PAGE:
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Feijoada completa.jpg
Brazilian-style feijoada with common side dishes
Type Stew
Place of origin Brazil
Main ingredients beans, beef, pork
Cookbook: Feijoada  Media: Feijoada

Feijoada (Portuguese pronunciation: [fejʒuˈadɐ]) is a stew of beans with beef and pork,[1] which is a typical Brazilian dish. Feijoada is also typically cooked in former colonies such as Brazil, Macau, Angola, Cape Verde, Mozambique and Goa (India). However, the recipe can differ slightly from one country to another.[2]

Brazilian feijoada made with black beans

The name comes from feijão, Portuguese for "beans".

The basic ingredients of feijoada are beans with fresh pork[3] or beef. In Brazil, it is usually made with black beans; in the northeast (Bahia), it is generally prepared with kidney beans (Feijoada à Brasileira), and includes other vegetables such as tomatoes, carrots, and cabbage. The stew is best prepared over low heat in a thick clay pot.

It is usually served with rice and assorted sausages, such as chouriço, morcela (blood sausage), farinheira, and others, which may or may not be cooked in the stew.


Modern variants of the dish are based on ancient feijoada recipes from the Brazilian regions of Rio de Janeiro, São Paulo and Salvador. In Brazil, feijoada (feijoada brasileira) is often considered the national dish.

Brazilian feijoada[edit]

Feijoada has been described as a national dish of Brazil, especially of Rio de Janeiro, as other parts of Brazil have other regional dishes. Brazilian feijoada (feijoada brasileira) is prepared with black beans,[3] a variety of salted pork or beef products, such as pork[3] trimmings (ears, tail, feet),[3] bacon, smoked pork ribs, and at least two types of smoked sausage and jerked beef (loin and tongue). In some regions of the northeast, like Bahia and Sergipe, vegetables like cabbage, kale, potatoes, carrots, okra, pumpkin, chayote and sometimes banana are frequently added, at the end of the cooking, on top of the meat, so they are cooked by the vapors of the beans and meat stew. This stew is best prepared over a low fire in a thick clay pot. The final dish has the beans and meat pieces barely covered by a dark purplish-brown broth. The taste is strong, moderately salty but not spicy, dominated by the flavors of black bean and meat stew. It is customary to serve it with white rice and oranges, the latter to help with digestion.

Feijão com arroz is the rice and black beans without the addition of the meat.

Depending on the region of Brazil, the type of bean used in feijoada varies. While in some regions like Rio de Janeiro or Minas Gerais, feijoada is typically prepared with black beans, others in Goias and Bahia brown or red is preferred.

As a celebratory dish, Feijoada is traditionally served on Saturday afternoons and intended to be a leisurely midday meal. It is meant to be enjoyed throughout the day and not eaten under rushed circumstances. The meal is usually eaten among extended family and paired with an event like watching a soccer game or other social event. Because of the dish's heavy ingredients and rich flavors, feijoada is viewed as Brazilian soul food.[4] The dish is frequently compared to American Southern Soul Food which share many similarities in terms of ingredients and taste.[5]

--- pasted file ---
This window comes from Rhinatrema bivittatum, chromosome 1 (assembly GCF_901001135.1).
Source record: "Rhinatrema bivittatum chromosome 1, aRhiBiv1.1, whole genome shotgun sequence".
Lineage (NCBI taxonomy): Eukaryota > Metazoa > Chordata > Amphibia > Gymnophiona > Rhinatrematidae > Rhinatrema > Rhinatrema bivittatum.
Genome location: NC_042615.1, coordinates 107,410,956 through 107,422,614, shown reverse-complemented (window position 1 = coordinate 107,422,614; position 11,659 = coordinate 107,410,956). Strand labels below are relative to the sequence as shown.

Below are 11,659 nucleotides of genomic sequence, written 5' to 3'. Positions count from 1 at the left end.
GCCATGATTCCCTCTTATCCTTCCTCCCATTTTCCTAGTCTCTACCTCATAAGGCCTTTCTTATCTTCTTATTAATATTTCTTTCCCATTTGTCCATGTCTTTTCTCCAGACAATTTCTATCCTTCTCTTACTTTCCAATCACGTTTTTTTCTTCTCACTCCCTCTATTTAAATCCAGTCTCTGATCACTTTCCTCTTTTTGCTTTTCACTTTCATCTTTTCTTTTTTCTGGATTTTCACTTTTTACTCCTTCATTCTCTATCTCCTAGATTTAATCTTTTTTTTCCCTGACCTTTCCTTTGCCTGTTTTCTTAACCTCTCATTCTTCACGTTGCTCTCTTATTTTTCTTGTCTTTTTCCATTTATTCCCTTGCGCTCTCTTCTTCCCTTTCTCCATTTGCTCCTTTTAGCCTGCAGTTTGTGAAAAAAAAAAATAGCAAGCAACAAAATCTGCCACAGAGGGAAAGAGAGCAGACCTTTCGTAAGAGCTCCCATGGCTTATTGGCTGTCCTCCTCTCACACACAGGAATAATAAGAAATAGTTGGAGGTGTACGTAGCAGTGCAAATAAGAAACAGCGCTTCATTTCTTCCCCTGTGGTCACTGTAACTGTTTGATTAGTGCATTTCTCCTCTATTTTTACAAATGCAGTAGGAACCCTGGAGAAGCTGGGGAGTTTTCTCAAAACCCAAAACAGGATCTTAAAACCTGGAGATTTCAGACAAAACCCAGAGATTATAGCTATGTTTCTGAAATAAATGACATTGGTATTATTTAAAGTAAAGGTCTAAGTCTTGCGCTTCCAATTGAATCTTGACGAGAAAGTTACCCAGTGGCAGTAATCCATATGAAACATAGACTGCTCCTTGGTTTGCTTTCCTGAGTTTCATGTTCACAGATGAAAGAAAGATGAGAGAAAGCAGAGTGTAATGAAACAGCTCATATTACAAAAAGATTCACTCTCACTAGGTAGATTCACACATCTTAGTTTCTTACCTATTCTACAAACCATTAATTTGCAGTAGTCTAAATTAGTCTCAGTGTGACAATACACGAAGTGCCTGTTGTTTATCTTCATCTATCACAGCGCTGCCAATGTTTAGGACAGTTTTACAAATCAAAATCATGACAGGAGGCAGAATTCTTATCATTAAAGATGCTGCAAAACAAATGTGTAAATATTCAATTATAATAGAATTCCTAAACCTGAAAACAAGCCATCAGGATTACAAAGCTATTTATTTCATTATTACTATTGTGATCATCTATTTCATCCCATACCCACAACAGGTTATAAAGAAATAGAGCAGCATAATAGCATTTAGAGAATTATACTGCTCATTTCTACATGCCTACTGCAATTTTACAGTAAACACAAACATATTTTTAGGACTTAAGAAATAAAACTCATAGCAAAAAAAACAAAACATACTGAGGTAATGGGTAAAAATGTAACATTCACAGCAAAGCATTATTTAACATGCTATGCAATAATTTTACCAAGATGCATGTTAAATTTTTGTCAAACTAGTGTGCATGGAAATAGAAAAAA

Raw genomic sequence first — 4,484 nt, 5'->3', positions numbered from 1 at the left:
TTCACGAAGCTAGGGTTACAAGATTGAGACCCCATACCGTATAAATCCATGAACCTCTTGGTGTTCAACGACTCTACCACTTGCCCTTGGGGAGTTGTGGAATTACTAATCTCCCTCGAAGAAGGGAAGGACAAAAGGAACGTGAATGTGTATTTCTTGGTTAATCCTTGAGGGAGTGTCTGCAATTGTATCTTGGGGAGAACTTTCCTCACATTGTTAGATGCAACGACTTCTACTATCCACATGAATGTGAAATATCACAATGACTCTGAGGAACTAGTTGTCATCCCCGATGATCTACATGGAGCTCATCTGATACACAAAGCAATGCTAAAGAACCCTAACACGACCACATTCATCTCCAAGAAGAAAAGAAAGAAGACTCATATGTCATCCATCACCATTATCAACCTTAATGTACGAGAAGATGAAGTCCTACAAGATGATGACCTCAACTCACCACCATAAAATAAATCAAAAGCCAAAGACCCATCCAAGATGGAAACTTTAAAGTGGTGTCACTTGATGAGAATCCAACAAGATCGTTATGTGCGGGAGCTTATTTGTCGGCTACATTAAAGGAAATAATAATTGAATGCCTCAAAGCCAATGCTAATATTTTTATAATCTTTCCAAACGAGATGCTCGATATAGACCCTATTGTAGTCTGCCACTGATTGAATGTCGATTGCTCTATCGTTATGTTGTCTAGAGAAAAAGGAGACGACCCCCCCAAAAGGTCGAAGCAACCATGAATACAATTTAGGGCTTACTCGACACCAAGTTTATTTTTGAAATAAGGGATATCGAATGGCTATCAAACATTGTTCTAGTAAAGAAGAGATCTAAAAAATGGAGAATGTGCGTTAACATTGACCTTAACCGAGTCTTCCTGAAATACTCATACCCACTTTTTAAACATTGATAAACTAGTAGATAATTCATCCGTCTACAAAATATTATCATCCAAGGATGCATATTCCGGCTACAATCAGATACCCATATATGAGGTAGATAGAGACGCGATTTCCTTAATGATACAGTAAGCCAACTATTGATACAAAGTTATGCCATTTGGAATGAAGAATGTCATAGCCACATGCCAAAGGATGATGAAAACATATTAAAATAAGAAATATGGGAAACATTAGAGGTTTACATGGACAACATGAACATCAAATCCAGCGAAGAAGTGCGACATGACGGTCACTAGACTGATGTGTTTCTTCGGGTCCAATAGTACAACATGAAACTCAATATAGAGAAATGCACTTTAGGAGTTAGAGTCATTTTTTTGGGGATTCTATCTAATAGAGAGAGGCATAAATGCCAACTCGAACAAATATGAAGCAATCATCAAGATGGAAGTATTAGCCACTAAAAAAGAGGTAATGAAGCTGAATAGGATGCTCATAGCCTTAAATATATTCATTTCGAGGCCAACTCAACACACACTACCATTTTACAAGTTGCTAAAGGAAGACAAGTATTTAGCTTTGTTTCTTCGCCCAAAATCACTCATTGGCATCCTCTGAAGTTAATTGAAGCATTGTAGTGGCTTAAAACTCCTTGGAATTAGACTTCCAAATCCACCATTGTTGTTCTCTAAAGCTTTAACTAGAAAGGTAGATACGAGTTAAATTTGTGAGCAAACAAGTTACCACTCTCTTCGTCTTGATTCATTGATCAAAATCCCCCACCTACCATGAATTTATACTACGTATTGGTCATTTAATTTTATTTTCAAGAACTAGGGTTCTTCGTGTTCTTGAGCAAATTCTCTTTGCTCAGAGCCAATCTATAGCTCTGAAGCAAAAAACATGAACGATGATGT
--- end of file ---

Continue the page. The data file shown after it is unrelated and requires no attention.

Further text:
According to legend, the origins of Brazil’s national dish, feijoada, stem from the country’s history with slavery. Slaves would supposedly craft this hearty dish out of black beans and pork leftovers given to them from their households. These leftovers included pig feet, ears, tail, and other portions seen as unfit for the master and his family. However, this theory has recently been contested and considered more of a modern advertising technique for the dish rather than a basis for its origins. Instead, scholars argue that the history of feijoada traces back to Brazil’s cultivation of beans. Because of the crop’s relatively low cost of production and the simplicity of its maintenance, beans became a staple food among European settlers in Brazil. Although black beans were eaten by both the upper-classes and the poor, the upper-classes particularly enjoyed them with an assortment of meat and vegetables, similar to feijoada, while the poor and enslaved usually ate a mixture of black beans and manioc flour.[6]

See also[edit]


  1. ^ Prince of the People: The Life and Times of a Brazilian Free Man of Colour - Eduardo da Silva - Google Books p. 66.
  2. ^ http://www.goanfoodrecipres.com/2011/01/feijoada.html[dead link]
  3. ^ a b c d Multicultural America: An Encyclopedia of the Newest Americans - Google Books p. 180.
  4. ^ Fajans, Jane (2013-07-18). Brazilian Food: Race, Class and Identity in Regional Cuisines. A&C Black. ISBN 9780857850430. 
  5. ^ Lam, Francis (2015-05-27). "Brazilian Soul Food". The New York Times. ISSN 0362-4331. Retrieved 2016-02-23. 
  6. ^ Elias, Rodrigo. "Feijoada: A short history of an edible institution." Flavors from Brazil. Brasília: Ministery of External Relations, 2008. http://dc.itamaraty.gov.br/imagens-e-textos/revistaing13-mat06.pdf